Every licensed Blu-ray playback device since 2012 has supported the technology which is designed to limit the usefulness of pirated content. Illicit copies of movies protected by Cinavia work at first, but after a few minutes playback is halted and replaced by a warning notice.
This is achieved by a complex watermarking system that not only protects retail media but also illicit recordings of first-run movies. Now Verance has been awarded a patent for a new watermarking system with fresh aims in mind.
The patent, ‘Watermarking in an encrypted domain’, begins with a description of how encryption can protect multimedia content from piracy during storage or while being transported from one location to another.
“The encrypted content may be securely broadcast over the air, through the Internet, over cable networks, over wireless networks, distributed via storage media, or disseminated through other means with little concern about piracy of the content,” Verance begins.
Levels of security vary, Verance explains, depending on the strength of encryption algorithms and encryption key management. However, at some point content needs to be decrypted in order for it to be processed or consumed, and at this point it is vulnerable to piracy and distribution.
“This is particularly true for multimedia content that must inevitably be converted to audio and/or visual signals (e.g., analog format) in order to reach an audience,” Verance explain.
While the company notes that at this stage content is vulnerable to copying, solutions are available to help protect against what it describes as the “analog hole”. As the creator of Cinavia, it’s no surprise Verance promotes watermarking.
“Digital watermarking is typically referred to as the insertion of auxiliary information bits into a host signal without producing perceptible artifacts,” Verance explains.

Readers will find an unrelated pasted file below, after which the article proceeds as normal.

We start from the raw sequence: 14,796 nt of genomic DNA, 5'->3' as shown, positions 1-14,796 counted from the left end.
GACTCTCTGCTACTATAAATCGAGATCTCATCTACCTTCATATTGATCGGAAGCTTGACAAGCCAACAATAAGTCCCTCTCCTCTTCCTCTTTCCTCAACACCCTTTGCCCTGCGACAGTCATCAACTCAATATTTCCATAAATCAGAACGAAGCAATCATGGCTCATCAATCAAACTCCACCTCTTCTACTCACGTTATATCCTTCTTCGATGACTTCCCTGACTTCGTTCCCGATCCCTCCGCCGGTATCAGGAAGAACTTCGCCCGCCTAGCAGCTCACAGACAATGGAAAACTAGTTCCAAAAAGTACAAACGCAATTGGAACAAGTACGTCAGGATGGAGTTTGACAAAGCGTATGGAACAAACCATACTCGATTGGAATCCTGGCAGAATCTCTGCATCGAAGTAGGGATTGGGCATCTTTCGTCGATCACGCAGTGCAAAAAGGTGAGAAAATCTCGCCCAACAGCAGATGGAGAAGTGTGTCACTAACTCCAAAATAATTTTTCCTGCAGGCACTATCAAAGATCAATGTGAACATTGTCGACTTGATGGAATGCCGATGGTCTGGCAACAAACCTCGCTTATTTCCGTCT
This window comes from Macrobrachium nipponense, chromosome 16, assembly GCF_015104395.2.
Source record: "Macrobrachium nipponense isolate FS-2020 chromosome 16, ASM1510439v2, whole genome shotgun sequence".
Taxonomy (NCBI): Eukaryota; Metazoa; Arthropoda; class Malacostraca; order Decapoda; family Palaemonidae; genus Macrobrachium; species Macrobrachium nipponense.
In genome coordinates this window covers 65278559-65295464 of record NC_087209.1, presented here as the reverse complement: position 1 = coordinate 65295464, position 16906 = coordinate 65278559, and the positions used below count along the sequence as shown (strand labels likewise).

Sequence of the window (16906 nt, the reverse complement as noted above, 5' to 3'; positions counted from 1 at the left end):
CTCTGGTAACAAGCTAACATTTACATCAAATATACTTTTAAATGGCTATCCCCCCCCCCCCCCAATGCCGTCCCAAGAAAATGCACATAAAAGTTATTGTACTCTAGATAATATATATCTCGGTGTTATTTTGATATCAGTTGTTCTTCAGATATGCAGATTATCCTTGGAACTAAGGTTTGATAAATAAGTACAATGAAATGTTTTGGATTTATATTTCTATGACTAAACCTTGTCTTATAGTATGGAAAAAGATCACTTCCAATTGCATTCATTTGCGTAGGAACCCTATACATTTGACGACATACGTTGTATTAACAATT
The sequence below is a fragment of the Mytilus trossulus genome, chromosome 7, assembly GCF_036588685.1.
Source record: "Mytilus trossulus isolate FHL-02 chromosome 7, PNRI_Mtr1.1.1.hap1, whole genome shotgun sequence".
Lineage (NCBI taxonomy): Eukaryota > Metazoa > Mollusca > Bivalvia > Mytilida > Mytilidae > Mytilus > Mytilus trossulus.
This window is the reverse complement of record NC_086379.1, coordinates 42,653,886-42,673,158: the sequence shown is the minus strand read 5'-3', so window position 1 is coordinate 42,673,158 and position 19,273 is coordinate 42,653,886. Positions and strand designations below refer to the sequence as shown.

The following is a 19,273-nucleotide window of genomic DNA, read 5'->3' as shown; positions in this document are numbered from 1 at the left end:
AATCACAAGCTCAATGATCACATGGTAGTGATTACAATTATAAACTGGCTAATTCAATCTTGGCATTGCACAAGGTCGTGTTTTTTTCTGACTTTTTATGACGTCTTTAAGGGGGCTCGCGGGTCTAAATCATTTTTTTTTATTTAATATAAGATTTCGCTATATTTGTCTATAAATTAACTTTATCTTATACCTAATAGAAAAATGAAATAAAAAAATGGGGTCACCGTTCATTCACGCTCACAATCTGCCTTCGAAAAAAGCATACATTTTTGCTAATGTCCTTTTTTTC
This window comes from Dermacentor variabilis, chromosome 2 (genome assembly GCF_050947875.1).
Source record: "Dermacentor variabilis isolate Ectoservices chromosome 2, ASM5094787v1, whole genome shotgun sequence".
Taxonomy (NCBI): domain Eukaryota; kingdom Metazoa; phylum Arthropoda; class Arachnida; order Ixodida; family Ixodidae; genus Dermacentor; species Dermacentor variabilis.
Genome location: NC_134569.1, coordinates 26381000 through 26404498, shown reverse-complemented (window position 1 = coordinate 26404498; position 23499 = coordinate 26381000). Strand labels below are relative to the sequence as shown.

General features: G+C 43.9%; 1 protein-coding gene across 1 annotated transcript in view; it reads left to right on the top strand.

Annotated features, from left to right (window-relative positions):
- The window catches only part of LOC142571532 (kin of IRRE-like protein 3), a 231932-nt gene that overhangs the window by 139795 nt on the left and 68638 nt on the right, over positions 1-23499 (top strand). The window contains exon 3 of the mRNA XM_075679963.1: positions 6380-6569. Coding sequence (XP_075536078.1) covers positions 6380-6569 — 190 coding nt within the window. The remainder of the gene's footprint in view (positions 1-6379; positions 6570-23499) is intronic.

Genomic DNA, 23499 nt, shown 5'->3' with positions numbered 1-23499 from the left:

In other words, content watermarked effectively will carry such marks regardless of further distribution, copying techniques, or deliberate attacks designed to remove them. Cinavia is one such example, the company notes.
However, Verance admits that watermarking has limitations. In a supply chain, for example, the need to watermark already encrypted content can trigger time-intensive operations. For this, the company says it has a solution.
Verance has come up with a system with the ability to insert watermarks into content that has already been compressed and encrypted, without the need for decryption, decompression, or subsequent re-compression and re-encryption.
In terms of an application, Verance describes an example workflow in which movie content could be watermarked and then encrypted in order to protect it during distribution. The system has the ability to further watermark encrypted content as it passes through various supply chain stages and locations without compromising its security.
“In a forensic tracking application, a digital movie, after appropriate post production processing, may be encrypted at the movie studio or post production house, and sent out for distribution to movie theaters, to on-line retailers, or directly to the consumer,” Verance explains.
“In such applications, it is often desired to insert forensic or transactional watermarks into the movie content to identify each entity or node in the distribution channel, including the purchasers of the content, the various distributors of the content, the presentation venue and the time/date/location of each presentation or purchase.”
Verance believes that being able to track distribution points, sales locations such as movie theaters or stores, and even end users will be a big plus to adopters. Those up to the complex analysis can see how the company intends to work its magic by viewing its extremely technical and lengthy patent.